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  • br Conclusions br Statement of authorship br Nonaneurysmal


    Statement of authorship
    Nonaneurysmal subarachnoid hemorrhage (NA-SAH) differs from aneurysmal subarachnoid hemorrhage (SAH) in both clinical course and outcome. In spite of many reports and case series since the first description in 1985, the etiology of NA-SAH remains uncertain in 15% of cases with spontaneous SAH. Udenafil is a new oral selective phosphodiesterase 5 (PDE5) inhibitor that, like sildenafil, was developed for the treatment of erectile dysfunction. Although headache is one of its common side effects, SAH after udenafil intake has not been reported. We present a case of NA-SAH after udenafil intake with underlying vein of Galen stenosis. Case Report A 63-year-old man with a medical history of chronic hypertension presented with severe headache after taking 50 mg of udenafil for the first time. Thirty minutes after taking the drug, he had a severe headache that was accompanied by nausea and vomiting. He did not have any focal neurologic abnormalities. He was first treated with painkillers after undergoing a noncontrast computed tomographic (CT) scan of the LDN-212854 at a nearby hospital. Because his headache did not subside for 1 week, he visited our hospital. Although the initial CT scan of his brain showed high attenuation, suggesting acute hemorrhage localized around the basal cisterns (anterior to midbrain and pons; Figs 1, A and B), the follow-up brain CT scan 1 week later revealed no abnormalities (Figs 1, C and D). A magnetic resonance imaging (MRI) scan of the brain revealed hyperintensity along with the sulci of left frontal, bilateral parieto-occipital lobes and perimsencephalic space on fluid-attenuated inversion recovery (FLAIR) and a hypointense rim along the brain surface on gradient echo T2-weighted images, suggesting superficial siderosis. Brain magnetic resonance angiography (MRA) and catheter angiography revealed no arterial abnormalities, including aneurysms. However, magnetic resonance venography (MRV) revealed stenosis at the junction of the vein of Galen and the straight sinus (Fig 1, E). The opening pressure of lumbar puncture was increased to 265 mm H2O, and the gross appearance of cerebrospinal fluid (CSF) was yellow-brown (xanthochromic). CSF analysis revealed the presence of red blood cells (110/mm3) and white blood cells (30/mm3; lymphocyte-dominant). The protein content was 60 mg/dL and the glucose concentration was 69 mg/dL in the CSF. His headache subsided after 5 days of mannitol therapy, and then he discharged without any neurologic sequelae.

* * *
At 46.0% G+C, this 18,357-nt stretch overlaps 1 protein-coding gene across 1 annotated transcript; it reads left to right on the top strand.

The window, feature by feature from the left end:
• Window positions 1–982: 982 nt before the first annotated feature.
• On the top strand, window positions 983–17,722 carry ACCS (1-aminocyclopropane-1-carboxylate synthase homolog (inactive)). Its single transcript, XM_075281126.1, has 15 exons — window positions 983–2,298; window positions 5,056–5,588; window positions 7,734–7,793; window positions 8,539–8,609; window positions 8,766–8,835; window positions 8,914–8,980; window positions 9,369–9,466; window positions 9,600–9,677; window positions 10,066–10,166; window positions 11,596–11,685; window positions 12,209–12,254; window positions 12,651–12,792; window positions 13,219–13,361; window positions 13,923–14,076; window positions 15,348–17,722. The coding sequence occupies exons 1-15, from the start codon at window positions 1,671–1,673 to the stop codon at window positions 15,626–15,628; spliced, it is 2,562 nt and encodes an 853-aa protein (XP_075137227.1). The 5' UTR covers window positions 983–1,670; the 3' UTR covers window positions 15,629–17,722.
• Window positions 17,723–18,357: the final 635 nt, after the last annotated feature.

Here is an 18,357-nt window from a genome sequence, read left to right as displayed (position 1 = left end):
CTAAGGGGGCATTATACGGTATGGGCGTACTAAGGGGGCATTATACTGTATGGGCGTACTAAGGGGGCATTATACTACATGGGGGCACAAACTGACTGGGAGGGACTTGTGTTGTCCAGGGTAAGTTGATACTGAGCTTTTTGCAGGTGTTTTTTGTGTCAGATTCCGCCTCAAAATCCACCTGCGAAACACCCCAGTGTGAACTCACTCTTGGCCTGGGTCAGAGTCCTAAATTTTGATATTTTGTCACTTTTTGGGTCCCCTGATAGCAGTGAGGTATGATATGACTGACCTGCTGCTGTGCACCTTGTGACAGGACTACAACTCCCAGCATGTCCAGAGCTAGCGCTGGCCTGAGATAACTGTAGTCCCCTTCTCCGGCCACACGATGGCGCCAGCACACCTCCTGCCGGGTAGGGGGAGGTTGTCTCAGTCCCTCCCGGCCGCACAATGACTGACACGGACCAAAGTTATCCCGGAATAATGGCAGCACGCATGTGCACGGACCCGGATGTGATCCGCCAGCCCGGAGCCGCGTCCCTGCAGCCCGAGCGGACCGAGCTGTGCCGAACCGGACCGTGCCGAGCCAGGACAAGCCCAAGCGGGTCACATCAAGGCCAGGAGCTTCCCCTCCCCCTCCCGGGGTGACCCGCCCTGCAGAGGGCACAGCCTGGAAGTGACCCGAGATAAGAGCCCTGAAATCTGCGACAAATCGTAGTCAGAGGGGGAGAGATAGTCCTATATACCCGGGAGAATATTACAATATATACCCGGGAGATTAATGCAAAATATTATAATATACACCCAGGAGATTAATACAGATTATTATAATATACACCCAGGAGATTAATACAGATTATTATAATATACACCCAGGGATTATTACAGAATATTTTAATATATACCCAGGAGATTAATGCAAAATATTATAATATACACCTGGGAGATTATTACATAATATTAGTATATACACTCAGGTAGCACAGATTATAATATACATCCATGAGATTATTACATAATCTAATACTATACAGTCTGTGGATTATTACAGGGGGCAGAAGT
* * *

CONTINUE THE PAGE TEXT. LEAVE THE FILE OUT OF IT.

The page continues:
Discussion Idiopathic NA-SAH can be divided into 2 groups according to the bleeding pattern on CT scans of the brain: perimesencephalic and nonperimesencephalic. NA-SAH with a perimesencephalic pattern of bleeding has a benign course and excellent short- and long-term prognosis. A venous source of bleeding has been postulated because of the normal arteriography, the limited extension of hemorrhage, and the invariably mild clinical features at onset. This is supported by several case series and reports of abnormal venous structures and primitive drainages patterns associated with perimesencephalic SAH.4, 5, 6 However, there was only 1 report of 2 cases suggesting vein of Galen stenosis as an etiologic factor of perimesencephalic SAH. Although we could not verify the presence of venous hypertension and the causal relationship, our case strengthens the evidence linking perimesencephalic SAH with venous hypertension associated with vein of Galen stenosis. In addition, udenafil, a PDE5 inhibitor, might trigger this process in the presence of underlying venous stenosis through its hemodynamic effects via PDE5 inhibition resulting in nitric oxide–dependent vascular smooth muscle cell relaxation in our case. Because this was the patient's first time taking udenafil and because his symptoms occurred immediately after taking the drug, we postulated that there was little probability that udenafil caused the cerebral venous stenosis. Because the PDE5 isoenzyme is expressed in platelets and in the blood vessels of brain, udenafil could also contribute to SAH through platelet inhibition. There are several reports of cerebral hemorrhage associated other PDE5 inhibitors, such as sildenafil and tadalafil. This is the first report of SAH associated with udenafil. In conclusion, our case is the first report of NA-SAH as an adverse event caused by udenafil. It might contribute to understanding the pathophysiology of NA-SAH and suggest the potential risk of cerebral hemorrhage when taking PDE5 inhibitors.